Even so, it probably won't surprise you which ones do well. Bethpage State Park, home to five courses on New York's Long Island, and Torrey Pines near San Diego regularly host major golf events. That has made them famous, creating demand and higher greens fees. Bethpage Black will host the 2019 PGA Championship, followed by the 2024 Ryder Cup. The South Course at Torrey Pines in La Jolla, Calif., shares hosting duties with the renovated North Course for the PGA Tour's Farmers Insurance Open and will host the 2021 U.S. Open. Other famous munis include TPC Harding Park in San Francisco, host of 2020 PGA Championship and 2025 Presidents Cup, and Chambers Bay in University Place, Wash., near Tacoma, host of the 2015 U.S. Open and owned by Pierce County.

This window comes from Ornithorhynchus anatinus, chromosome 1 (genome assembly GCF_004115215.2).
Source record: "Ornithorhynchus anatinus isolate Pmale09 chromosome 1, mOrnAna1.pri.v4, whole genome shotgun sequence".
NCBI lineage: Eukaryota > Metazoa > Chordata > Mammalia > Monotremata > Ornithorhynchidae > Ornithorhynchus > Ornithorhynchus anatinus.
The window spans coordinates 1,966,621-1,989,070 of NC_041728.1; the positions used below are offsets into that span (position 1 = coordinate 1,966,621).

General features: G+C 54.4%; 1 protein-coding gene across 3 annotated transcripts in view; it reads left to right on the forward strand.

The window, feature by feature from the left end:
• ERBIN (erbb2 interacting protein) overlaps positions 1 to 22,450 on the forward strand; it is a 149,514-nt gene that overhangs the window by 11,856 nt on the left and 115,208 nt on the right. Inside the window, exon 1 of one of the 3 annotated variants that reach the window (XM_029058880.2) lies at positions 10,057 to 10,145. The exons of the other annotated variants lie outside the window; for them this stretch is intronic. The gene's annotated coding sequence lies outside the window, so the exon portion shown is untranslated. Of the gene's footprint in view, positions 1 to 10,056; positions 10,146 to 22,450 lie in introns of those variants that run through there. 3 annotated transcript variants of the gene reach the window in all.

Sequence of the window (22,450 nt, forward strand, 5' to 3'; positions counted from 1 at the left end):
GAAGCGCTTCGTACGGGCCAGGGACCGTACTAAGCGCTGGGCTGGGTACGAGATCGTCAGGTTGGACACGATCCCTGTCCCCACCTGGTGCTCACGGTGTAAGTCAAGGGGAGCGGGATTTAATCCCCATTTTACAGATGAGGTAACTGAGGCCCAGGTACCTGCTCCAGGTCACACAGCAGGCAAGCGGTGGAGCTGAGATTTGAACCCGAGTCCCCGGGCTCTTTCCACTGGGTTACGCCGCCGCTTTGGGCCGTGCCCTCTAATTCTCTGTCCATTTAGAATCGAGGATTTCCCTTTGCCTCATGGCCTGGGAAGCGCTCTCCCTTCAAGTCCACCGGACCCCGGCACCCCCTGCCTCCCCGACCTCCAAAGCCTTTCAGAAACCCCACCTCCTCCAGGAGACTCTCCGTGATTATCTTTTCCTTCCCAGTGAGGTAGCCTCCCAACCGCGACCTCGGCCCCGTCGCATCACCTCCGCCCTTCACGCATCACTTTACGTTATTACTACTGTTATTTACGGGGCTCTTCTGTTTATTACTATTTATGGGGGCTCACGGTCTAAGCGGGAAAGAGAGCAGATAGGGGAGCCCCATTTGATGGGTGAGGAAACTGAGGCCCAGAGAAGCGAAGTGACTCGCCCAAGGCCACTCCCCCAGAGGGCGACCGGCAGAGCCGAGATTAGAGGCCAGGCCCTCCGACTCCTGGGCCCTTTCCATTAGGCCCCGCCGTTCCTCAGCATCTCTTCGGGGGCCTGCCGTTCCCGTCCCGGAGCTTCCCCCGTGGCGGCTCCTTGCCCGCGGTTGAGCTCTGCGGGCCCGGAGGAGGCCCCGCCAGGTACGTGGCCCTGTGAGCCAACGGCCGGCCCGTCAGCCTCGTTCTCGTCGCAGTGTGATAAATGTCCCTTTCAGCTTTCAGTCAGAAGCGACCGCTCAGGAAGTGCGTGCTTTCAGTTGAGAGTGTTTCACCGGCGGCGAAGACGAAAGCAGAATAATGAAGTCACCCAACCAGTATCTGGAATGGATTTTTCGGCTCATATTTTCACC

The city-owned courses of SoCal's swanky Coachella Valley are flush with amenities you won't see at most munis. It's the only way to keep up with all the posh private clubs throughout the region. Desert Willow Golf Resort in Palm Desert and Indian Wells Golf Resort in Indian Wells offer free valet parking, nice clubhouses and high-end service. The SilverRock Resort in La Quinta held the PGA Tour’s Bob Hope Classic from 2008-2011.
One of my favorite courses of all time is a muni - the Olympic Course at Gold Mountain in Bremerton, Wash. Golf Advisor's Tim Gavrich swears by his local muni, the 36-hole Sandridge Golf Club in Vero Beach, Fla., owned and operated by Indian River County.